Another comeback victory in the books, Serena Williams waved to two of the very rare spectators at this twilight zone of a United States Open: her husband Alexis Ohanian and their daughter, Olympia, who turned 3 this week.
“I hope she saw her mama fighting,” Williams said. “I don’t think she was paying attention. She may have been playing with some princesses upstairs.”
If so, Olympia missed the chance to watch Williams force her tricky third-round match with Sloane Stephens into a U-turn on the strength of her serve and her will, prevailing 2-6, 6-2, 6-2 on Saturday.
It was a symmetrical score line, but an uneven and ultimately anticlimactic duel between two Americans who have had breakthrough moments in Arthur Ashe Stadium when it was full of fans instead of being all but empty because of the coronavirus pandemic.
Williams, a six-time U.S. Open singles champion, and Stephens, who won the title in 2017, seldom managed to play well at the same time.
Stephens, 27, could do little wrong in the first set: making five unforced errors to Williams’s 13 as she absorbed her pace, dominated the extended rallies and exploited patterns that often left Williams far from the ball amid the eerie quiet.
It did not hurt, of course, that Williams was still trying to find her range on her fearsome first serve, missing them by the bunch as Stephens broke her twice early on.
But the serve remains the pacemaker for Williams’s game, and when it started working, she started clicking: ripping open-stance forehand winners, shoring up her shaky backhand and making fewer mistakes on the move.
With her 39th birthday looming next month, she is not as quick into and out of the corners as she was in her prime. She has struggled to close in 2020 with three-setters becoming a bad habit.
But she did not waver in finishing off the 26th-seeded Stephens on Saturday, winning 10 of the last 12 games and breaking Stephens’s serve with seeming ease to complete the victory.
That can only be reassuring as she moves forward in New York without the familiar roars from the stands but with a familiar feeling.
“I love a crowd, especially this crowd,” she said. “But I am so intense. This is how I am in practice, incredibly intense.”
There is a school of thought that Williams’s intensity is a double-edged sword: that it can make her tight under pressure and turn some routine afternoons into lengthy battles of will.
But it has clearly contributed to her winning 23 Grand Slam singles titles, one short of Margaret Court’s record, and kept her eager for more even as her peer group retires.
“It’s always sad to see another one go,” she said. “It’s, like, OK, it moves me even closer to the line, and I’m trying to avoid the line.”
Williams smiled as she said it, and it is hard to imagine her crossing that line unless her sibling, 40-year-old Venus Williams, crosses it too.
For now, there are still big serves to rip, inner demons to be calmed and younger opposition to be vanquished.
She once dubbed Stephens her heir apparent: playing her for the first time in 2013 in Brisbane, Australia and saying after winning that, “I think she can be the best in the world one day.”
That day looked all the more possible when Stephens defeated Williams a couple of weeks later in the quarterfinals of the Australian Open. That upset, which ended a 20-match winning streak for Williams, also created tension.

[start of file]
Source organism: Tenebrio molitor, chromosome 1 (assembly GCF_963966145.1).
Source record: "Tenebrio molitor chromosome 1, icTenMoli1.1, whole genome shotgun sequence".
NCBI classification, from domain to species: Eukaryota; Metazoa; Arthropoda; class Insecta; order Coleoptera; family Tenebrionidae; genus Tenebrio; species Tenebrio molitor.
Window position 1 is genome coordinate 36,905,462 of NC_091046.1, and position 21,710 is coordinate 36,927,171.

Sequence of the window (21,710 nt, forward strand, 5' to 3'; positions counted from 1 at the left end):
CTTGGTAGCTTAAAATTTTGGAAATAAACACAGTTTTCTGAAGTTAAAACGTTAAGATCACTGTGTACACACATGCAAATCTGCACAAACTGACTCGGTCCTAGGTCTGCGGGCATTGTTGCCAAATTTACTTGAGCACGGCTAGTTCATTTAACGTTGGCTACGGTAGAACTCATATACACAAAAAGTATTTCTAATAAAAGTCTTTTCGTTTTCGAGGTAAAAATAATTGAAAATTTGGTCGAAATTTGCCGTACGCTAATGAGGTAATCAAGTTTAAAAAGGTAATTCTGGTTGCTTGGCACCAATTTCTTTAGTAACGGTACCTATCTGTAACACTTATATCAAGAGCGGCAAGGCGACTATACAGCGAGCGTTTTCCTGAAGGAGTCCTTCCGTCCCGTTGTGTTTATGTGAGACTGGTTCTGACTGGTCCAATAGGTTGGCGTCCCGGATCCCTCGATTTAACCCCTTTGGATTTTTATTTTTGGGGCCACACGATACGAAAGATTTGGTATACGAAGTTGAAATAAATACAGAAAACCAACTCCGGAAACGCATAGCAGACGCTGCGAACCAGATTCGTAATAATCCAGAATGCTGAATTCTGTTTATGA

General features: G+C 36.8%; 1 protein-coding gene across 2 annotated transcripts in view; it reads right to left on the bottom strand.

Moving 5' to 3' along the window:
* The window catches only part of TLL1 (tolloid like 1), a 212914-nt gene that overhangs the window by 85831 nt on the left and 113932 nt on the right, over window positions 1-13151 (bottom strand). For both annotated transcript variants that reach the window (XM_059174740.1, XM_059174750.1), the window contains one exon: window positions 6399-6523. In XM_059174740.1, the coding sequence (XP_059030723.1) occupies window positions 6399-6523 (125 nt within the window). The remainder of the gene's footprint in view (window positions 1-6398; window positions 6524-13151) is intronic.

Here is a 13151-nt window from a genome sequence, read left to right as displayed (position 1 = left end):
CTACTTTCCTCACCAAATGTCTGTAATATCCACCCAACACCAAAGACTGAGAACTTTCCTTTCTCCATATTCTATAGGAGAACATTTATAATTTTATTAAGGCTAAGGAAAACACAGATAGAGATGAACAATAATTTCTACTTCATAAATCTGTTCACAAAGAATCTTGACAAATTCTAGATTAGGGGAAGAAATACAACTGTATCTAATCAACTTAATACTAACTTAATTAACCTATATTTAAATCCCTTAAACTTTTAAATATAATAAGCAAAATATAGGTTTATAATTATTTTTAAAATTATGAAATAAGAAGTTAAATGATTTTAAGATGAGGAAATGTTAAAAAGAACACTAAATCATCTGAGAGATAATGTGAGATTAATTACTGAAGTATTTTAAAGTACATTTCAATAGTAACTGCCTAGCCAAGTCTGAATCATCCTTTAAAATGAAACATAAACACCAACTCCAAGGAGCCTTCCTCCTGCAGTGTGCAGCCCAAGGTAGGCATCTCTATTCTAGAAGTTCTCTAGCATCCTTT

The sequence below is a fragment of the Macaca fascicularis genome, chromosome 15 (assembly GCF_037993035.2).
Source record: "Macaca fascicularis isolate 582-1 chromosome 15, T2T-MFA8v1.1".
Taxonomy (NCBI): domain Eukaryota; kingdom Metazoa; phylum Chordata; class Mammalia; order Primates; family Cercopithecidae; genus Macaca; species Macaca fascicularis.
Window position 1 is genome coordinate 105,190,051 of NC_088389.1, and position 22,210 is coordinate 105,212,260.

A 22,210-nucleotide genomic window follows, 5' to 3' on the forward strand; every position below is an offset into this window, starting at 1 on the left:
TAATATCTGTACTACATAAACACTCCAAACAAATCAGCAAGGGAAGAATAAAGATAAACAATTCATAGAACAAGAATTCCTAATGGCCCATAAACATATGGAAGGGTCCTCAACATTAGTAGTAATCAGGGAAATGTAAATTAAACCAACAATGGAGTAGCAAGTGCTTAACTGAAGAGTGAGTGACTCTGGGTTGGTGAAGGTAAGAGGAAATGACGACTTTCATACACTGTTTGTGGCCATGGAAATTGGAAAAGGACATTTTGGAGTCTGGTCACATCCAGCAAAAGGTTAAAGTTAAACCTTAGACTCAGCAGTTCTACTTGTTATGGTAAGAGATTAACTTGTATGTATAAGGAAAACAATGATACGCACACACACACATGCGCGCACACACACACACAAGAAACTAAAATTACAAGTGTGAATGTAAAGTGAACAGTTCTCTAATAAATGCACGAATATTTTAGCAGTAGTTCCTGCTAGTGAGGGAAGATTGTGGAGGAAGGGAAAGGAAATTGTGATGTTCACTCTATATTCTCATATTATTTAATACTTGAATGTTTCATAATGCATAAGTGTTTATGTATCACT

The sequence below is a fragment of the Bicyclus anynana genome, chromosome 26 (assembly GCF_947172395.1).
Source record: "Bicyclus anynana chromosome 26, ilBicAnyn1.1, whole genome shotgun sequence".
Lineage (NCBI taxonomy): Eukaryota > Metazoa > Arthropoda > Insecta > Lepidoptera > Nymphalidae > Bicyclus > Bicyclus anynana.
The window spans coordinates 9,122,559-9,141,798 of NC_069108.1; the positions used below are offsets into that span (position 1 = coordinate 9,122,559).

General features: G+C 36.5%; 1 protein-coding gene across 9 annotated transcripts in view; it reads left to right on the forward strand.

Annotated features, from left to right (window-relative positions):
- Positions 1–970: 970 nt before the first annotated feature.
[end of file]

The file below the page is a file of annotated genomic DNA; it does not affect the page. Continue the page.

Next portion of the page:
Not long after the match, Williams cryptically tweeted “I made you.” Stephens was convinced that Williams was referring to her.
Later that year, in an interview with ESPN, Stephens said Williams had gone from friendly to remote since the upset.
“That should tell everyone something,” Stephens said with her mother trying to slow her down. “How she went from saying all those nice things about me to unfollowing me on Twitter. Like, seriously! People should know. They think she’s so friendly, and she’s so this and she’s so that. No, that’s not reality!”
Williams never responded publicly to those comments, and seven years later, their relationship is cordial and their rivalry not much of one.
Saturday’s match was their first in more than five years, and Williams now leads 6-1. Her punches have been superior through the years to Stephens’s counterpunches.
“Obviously she has one of the greatest serves in the game,” Stephens said.
Since winning the U.S. Open and reaching the French Open final the following year, Stephens has struggled to build on those achievements.
She has been in a funk throughout this abbreviated season: winning just one of her eight singles matches in 2020 before playing in the U.S. Open.
Williams lost early at the Australian Open in January and has been inconsistent and occasionally overwrought since the tour resumed last month. She lost to the 116th-ranked Shelby Rogers at the Top Seed Open and to the 21st-ranked Maria Sakkari last week in the Western & Southern Open in which she appeared to lose the desire to compete in the third set: rushing between points and wildly missing full-cut groundstrokes.
That tournament was also played at the Billie Jean King National Tennis Center. And on Monday, Williams will get a rematch in the same place with Sakkari, a quick and athletic player from Greece, in the fourth round of the U.S. Open.
“Especially when you lost it’s good to kind of go back out there and try to do a little bit better,” she said.
Time for Olympia to get another chance to watch her mother fight with No. 24 in sight.
Williams, one of three mothers still in contention here with Victoria Azarenka and Tsvetana Pironkova, was asked on Saturday about the pluses and minuses.
“One day your daughter can say she was there, whether she remembers or not, we can always have pictures,” Williams said of the pluses. “But other than that, it’s just minus, like, I’m not with her. I’m not around her. It’s hard. For me, it’s hard, because I spend a tremendous amount of time with her. On that note, I’m going to go be with her. Thank you.”
And off she went.